The Slatest

Israel Reportedly Behind Cyberattack That Caused Blackout at Iran Nuclear Facility

A general view of the Natanz nuclear enrichment facility, is seen on April 9, 2007, 180 miles south of Tehran, Iran.
A general view of the Natanz nuclear enrichment facility, is seen on April 9, 2007, 180 miles south of Tehran, Iran. Majid Saeedi/Getty Images

Israel’s Mossad intelligence agency was behind a cyberattack that sparked a blackout in Iran’s Natanz atomic facility, sources told Israeli media outlets. Although Israel isn’t actually confirming anything, it’s giving some hints that are leading many to say it amounts to a veritable confirmation that it was behind the attack that Iran described as an act of “nuclear terrorism.” Israeli media uniformly reported that Israel was behind the attack as the government didn’t impose any censorship restrictions on covering the incident. Even public radio said the Mossad intelligence agency played a key role in the attack, notes the Guardian. For some, the Israel connection was just a question of common sense. “On the basis of past media reports, one can infer that this was caused by an Israeli cyberattack,” Amos Harel writes in Haaretz.

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Israel Defense Forces Chief of Staff Aviv Kohavi also made a statement Sunday that many saw as a “strong hint,” as the Jerusalem Post puts it, that Israel was involved in the attack. “The IDF’s actions throughout the Middle East are not hidden from our enemies’ vision, who are observing us, seeing our capabilities and carefully considering their next steps,” he said.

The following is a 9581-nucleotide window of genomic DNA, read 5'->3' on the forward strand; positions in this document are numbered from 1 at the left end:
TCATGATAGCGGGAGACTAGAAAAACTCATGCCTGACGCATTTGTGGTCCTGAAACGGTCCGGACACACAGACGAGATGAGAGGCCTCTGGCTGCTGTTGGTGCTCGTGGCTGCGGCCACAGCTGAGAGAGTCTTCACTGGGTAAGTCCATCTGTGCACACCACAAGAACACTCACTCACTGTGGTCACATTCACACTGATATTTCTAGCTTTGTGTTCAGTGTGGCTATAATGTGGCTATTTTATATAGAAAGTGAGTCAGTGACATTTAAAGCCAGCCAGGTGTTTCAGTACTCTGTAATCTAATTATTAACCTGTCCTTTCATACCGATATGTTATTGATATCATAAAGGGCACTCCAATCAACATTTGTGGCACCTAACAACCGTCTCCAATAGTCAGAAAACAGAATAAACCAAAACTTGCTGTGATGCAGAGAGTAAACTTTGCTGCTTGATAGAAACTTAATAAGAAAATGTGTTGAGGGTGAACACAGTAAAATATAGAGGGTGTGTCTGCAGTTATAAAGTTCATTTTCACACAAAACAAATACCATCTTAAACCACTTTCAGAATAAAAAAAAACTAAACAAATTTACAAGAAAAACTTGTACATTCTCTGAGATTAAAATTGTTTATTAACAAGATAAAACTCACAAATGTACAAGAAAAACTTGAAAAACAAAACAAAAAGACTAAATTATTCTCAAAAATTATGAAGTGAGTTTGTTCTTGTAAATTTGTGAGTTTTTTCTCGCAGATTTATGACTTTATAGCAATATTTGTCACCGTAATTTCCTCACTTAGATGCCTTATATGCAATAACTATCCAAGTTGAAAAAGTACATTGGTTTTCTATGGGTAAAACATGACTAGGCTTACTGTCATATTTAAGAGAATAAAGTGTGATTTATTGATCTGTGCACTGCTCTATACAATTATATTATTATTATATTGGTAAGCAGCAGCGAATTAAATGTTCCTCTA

The apparent attack took place shortly after Iranian officials said more than 150 new uranium enrichment centrifuges were going to be launched at Natanz’s underground facility, which would speed up the production of enriched uranium. Although details of the attack were scant, Iran’s Atomic Energy Organization acknowledged the attack had damaged the site’s electrical grid. Ali Akbar Salehi, the head of the agency, didn’t go into details about what happened but his comments on state television “suggested a serious disruption,” reports the Associated Press. “The action this morning against Natanz enrichment site shows the defeat of those who oppose our country’s nuclear and political development and the significant gains of our nuclear industry,” Salehi said. Israeli officials also said the attack was more serious than Iran was letting on and local outlets reported the power outage caused severe damage.

The apparent attack took place a day after Iran celebrated its National Nuclear Technology Day and as Defense Secretary Lloyd Austin arrived in Israel at a time when President Joe Biden is attempting to revive the 2015 nuclear deal with Iran that was a centerpiece of former President Barack Obama’s administration. Last week, there was an explosion on an Iranian Revolutionary Guard ship, which Tehran blamed on Israel.

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